"Jurgen came by the evening of the 12th and we came up with some more ideas for the shoot. One immediate problem we had was that Marcel and Ralph were in Germany and would not be available for the shoot.  So, planning for that, I made Jurgen the main character and told him to send me pictures of Marcel and Ralph that I can place on the set.  I filmed his portion late into the evening and we both loved the footage,  we then decided to film the second half of the film in Austin at the Mckinney Falls State Park on January 18th. The filming was going great until the second problem surface, the battery plate on my Red One stopped functioning. I started to panic for a bit since this was the first time it happened, but I was prepared with an alternative, my Canon T4i.  So I used my Canon T4i to film the final portions. The footage still came out looking great and, luckily, I had shot the most important shots with the Red."

DON'T BE STUBBORN WITH YOUR WORK FLOW.  "Post production was a challenge and kept me up very late for several nights. I originally started editing on Final Cut Pro X, but after a few days, I switched over to Premiere CS6 because it allowed me to get better precision edits for a music video like this. After creating a 2K Prores video file from Premiere, I went ahead and finalized it on Final Cut Pro X with some transitions that were not available on Premiere."

HAVING YOUR VIDEO GO VIRAL CAN BE JUST AS GOOD AS GETTING INTO A FESTIVAL NOWADAYS. "The music video was finally completed and we premiered it on Youtube and was viewed over 5000 times in the first 24 hours. The record label rolled it out right after the release of the single and both Jurgen and I were shocked by it's reception.  Even though there was no special event, concert or even press coverage it spread like wildfire.  It quickly became the highest viewed video on my Youtube channel and it helped Risikofaktor reach and stay at the top of the German Alternative Charts for five straight weeks. It has become one of the most popular music videos in Germany. Making this video led to new music artist clients from different parts of the world including a music video for another one of my favorite artists, Decoded Feedback.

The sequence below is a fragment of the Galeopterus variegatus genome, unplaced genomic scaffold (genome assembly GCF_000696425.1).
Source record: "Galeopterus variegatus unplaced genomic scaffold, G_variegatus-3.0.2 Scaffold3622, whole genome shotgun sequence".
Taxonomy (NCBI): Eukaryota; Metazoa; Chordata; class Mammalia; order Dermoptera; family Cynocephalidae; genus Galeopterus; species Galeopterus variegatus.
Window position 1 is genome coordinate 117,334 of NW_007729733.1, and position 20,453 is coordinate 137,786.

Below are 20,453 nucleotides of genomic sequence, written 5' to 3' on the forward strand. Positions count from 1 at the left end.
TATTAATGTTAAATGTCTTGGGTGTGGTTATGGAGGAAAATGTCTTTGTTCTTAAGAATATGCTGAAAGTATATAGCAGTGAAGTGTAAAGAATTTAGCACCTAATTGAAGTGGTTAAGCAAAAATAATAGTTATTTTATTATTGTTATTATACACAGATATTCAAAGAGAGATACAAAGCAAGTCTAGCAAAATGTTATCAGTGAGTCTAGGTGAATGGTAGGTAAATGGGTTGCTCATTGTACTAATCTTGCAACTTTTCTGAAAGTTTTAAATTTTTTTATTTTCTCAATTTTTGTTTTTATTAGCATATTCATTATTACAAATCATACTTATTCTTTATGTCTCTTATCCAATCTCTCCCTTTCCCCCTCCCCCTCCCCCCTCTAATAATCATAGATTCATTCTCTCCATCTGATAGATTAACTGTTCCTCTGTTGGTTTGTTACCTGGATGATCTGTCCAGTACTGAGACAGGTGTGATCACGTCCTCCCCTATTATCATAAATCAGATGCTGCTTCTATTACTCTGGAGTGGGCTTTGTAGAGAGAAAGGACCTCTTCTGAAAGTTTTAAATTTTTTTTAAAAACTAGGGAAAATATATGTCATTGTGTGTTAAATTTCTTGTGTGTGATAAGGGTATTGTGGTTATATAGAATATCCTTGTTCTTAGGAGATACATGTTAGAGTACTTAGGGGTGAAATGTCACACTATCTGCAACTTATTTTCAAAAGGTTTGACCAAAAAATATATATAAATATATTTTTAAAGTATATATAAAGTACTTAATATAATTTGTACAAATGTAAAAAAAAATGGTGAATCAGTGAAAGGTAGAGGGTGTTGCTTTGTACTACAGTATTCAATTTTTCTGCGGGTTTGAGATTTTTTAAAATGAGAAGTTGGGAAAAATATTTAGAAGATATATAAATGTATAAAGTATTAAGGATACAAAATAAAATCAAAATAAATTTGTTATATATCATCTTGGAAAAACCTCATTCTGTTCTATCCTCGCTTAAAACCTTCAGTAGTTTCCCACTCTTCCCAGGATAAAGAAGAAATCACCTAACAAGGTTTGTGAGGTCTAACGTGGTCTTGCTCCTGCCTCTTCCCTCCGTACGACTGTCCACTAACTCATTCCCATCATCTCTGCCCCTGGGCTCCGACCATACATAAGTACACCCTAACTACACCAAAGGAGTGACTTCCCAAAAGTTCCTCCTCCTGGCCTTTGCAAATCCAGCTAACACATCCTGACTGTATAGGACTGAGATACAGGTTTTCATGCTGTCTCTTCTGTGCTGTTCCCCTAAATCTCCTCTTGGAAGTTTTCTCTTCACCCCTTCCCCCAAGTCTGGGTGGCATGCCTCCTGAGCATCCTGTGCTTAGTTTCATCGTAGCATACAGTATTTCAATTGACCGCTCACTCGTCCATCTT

CURRENT STATUS OF THE VIDEO: As of today, the music video has already been viewed over 100,000 times online between Youtube, Vimeo, and the German online music channel The video is also playing on music networks in German television.

ADVICE FROM FILMMAKER: "Always strive for excellence and create the best possible project with the resources you have at your disposal. Be a professional by treating everyone with respect. Stay humble and you will achieve much more."

Rogelio's collaboration with Die Krupps for Risikofaktor is proof that risks are worth taking to make your vision a reality.  Specifically in the music industry, musicians are always looking for ways to better express themselves visually and the filmmaker plays a vital role in making that happen.  And making a viral video is the holy grail for musicians and filmmakers alike because it is another way to legitimize and value your work.  Film festival awards and press write-ups are always good to have but the buzz of a viral video can be the quickest way to achieve your goals.  So, what band or musician that you love can you reach out to and collaborate with?


  1. Roger Ebert used to say that a great film has at least 3 great things in it, and no bad ones. Although this is a music video, the same rules apply. The creepy mood is established through the props that do something more powerful than depict violence, they imply it. The lighting, both indoors and outdoors still creates a claustrophobic, oppressive environment that puts you into the head of the man in the video. And finally, I love it when scenes cut in time with the beat. It puts you into the music, and puts the motion of it into the whole experience.

  2. Good observations, Anibal. You identified the 3 essentials that almost every great film has: an evocative mood (creepy or funny or nostalgic, etc.), an effective mise en scene(as established by the lighting/environment)and a proper rhythm of transitions (determined by the cuts). Those are essentials to live by when you're making a film or video.